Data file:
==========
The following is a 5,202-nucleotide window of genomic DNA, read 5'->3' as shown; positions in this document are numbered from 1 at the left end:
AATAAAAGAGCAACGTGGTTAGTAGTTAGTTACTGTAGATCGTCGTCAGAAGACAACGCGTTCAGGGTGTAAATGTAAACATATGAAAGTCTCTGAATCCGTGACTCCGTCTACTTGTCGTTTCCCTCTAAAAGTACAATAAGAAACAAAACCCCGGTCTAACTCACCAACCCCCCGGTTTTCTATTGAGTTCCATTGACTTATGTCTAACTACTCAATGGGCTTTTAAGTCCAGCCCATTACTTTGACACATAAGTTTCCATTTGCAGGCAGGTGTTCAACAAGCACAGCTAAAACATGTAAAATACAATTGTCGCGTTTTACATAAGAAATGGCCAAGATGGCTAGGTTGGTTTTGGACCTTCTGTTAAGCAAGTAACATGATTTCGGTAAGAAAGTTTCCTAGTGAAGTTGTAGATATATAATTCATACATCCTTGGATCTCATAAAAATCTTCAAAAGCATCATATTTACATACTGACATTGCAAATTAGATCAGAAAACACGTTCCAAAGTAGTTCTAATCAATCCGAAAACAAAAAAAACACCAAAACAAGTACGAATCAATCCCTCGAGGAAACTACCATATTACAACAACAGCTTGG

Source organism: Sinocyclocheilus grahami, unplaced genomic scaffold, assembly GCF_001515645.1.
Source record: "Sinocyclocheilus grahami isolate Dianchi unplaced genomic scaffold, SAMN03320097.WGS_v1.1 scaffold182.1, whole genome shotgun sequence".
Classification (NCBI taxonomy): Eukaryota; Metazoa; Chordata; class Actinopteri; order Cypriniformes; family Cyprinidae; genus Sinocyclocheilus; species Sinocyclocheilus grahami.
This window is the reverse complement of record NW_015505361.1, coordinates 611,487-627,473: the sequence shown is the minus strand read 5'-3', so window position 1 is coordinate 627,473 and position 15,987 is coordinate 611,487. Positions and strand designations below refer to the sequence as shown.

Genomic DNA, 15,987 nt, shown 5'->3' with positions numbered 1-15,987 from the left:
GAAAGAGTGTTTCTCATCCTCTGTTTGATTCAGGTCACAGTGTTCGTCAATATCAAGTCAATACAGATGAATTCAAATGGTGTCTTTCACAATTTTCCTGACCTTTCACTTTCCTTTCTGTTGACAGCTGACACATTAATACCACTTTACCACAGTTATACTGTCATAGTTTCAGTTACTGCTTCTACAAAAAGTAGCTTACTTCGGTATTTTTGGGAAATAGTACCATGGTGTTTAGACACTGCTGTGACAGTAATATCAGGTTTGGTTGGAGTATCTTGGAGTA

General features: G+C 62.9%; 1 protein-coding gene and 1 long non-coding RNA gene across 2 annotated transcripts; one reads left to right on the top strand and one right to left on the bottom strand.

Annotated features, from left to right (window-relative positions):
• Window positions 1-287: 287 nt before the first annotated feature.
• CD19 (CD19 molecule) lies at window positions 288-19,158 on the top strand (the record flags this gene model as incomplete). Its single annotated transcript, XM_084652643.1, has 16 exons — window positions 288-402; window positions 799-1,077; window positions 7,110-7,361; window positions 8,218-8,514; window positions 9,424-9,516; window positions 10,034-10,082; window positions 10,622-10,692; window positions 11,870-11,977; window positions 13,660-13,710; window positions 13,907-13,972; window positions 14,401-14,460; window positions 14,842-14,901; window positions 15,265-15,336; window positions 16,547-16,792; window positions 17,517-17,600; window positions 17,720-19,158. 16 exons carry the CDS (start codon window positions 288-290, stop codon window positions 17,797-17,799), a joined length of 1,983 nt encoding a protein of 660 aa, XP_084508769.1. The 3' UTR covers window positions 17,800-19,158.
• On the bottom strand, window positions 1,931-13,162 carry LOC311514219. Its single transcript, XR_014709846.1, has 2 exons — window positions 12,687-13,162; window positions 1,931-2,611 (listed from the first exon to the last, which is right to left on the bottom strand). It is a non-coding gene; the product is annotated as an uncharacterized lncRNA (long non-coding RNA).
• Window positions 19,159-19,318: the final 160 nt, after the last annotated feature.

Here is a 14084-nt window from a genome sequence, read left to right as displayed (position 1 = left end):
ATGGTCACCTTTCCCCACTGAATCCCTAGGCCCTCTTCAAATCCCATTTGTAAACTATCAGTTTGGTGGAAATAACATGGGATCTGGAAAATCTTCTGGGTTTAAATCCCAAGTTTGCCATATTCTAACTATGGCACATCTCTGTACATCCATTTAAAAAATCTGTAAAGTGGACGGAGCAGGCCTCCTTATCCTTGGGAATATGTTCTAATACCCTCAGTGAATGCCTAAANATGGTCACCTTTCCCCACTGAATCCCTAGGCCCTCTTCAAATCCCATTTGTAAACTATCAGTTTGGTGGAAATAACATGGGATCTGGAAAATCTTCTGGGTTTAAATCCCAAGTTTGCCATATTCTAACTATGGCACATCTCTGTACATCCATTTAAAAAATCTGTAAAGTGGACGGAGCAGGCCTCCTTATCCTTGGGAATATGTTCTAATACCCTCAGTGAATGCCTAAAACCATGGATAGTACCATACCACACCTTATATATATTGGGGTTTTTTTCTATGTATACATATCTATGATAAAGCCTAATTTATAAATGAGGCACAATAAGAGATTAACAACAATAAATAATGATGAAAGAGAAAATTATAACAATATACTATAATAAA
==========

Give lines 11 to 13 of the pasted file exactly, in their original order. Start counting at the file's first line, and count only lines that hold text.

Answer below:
• Window positions 1-287: 287 nt before the first annotated feature.
• CD19 (CD19 molecule) lies at window positions 288-19,158 on the top strand (the record flags this gene model as incomplete). Its single annotated transcript, XM_084652643.1, has 16 exons — window positions 288-402; window positions 799-1,077; window positions 7,110-7,361; window positions 8,218-8,514; window positions 9,424-9,516; window positions 10,034-10,082; window positions 10,622-10,692; window positions 11,870-11,977; window positions 13,660-13,710; window positions 13,907-13,972; window positions 14,401-14,460; window positions 14,842-14,901; window positions 15,265-15,336; window positions 16,547-16,792; window positions 17,517-17,600; window positions 17,720-19,158. 16 exons carry the CDS (start codon window positions 288-290, stop codon window positions 17,797-17,799), a joined length of 1,983 nt encoding a protein of 660 aa, XP_084508769.1. The 3' UTR covers window positions 17,800-19,158.
• On the bottom strand, window positions 1,931-13,162 carry LOC311514219. Its single transcript, XR_014709846.1, has 2 exons — window positions 12,687-13,162; window positions 1,931-2,611 (listed from the first exon to the last, which is right to left on the bottom strand). It is a non-coding gene; the product is annotated as an uncharacterized lncRNA (long non-coding RNA).